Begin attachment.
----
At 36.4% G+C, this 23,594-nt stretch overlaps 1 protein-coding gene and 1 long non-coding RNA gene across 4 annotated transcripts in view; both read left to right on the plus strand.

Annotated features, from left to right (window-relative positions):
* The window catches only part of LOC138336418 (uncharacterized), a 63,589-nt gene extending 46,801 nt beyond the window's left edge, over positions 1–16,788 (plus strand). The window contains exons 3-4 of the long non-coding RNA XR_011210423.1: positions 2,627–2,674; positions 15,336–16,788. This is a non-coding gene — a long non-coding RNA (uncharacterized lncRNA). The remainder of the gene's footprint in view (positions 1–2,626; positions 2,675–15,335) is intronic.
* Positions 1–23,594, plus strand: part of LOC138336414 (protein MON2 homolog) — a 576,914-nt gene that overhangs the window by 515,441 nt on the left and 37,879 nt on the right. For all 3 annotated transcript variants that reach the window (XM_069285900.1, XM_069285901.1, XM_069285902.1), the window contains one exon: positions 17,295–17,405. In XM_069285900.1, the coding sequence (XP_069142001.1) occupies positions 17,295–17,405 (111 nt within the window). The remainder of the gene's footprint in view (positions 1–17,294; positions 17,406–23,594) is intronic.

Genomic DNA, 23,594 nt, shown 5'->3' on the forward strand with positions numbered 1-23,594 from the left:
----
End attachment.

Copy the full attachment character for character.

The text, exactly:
At 36.4% G+C, this 23,594-nt stretch overlaps 1 protein-coding gene and 1 long non-coding RNA gene across 4 annotated transcripts in view; both read left to right on the plus strand.

Annotated features, from left to right (window-relative positions):
* The window catches only part of LOC138336418 (uncharacterized), a 63,589-nt gene extending 46,801 nt beyond the window's left edge, over positions 1–16,788 (plus strand). The window contains exons 3-4 of the long non-coding RNA XR_011210423.1: positions 2,627–2,674; positions 15,336–16,788. This is a non-coding gene — a long non-coding RNA (uncharacterized lncRNA). The remainder of the gene's footprint in view (positions 1–2,626; positions 2,675–15,335) is intronic.
* Positions 1–23,594, plus strand: part of LOC138336414 (protein MON2 homolog) — a 576,914-nt gene that overhangs the window by 515,441 nt on the left and 37,879 nt on the right. For all 3 annotated transcript variants that reach the window (XM_069285900.1, XM_069285901.1, XM_069285902.1), the window contains one exon: positions 17,295–17,405. In XM_069285900.1, the coding sequence (XP_069142001.1) occupies positions 17,295–17,405 (111 nt within the window). The remainder of the gene's footprint in view (positions 1–17,294; positions 17,406–23,594) is intronic.

Genomic DNA, 23,594 nt, shown 5'->3' on the forward strand with positions numbered 1-23,594 from the left: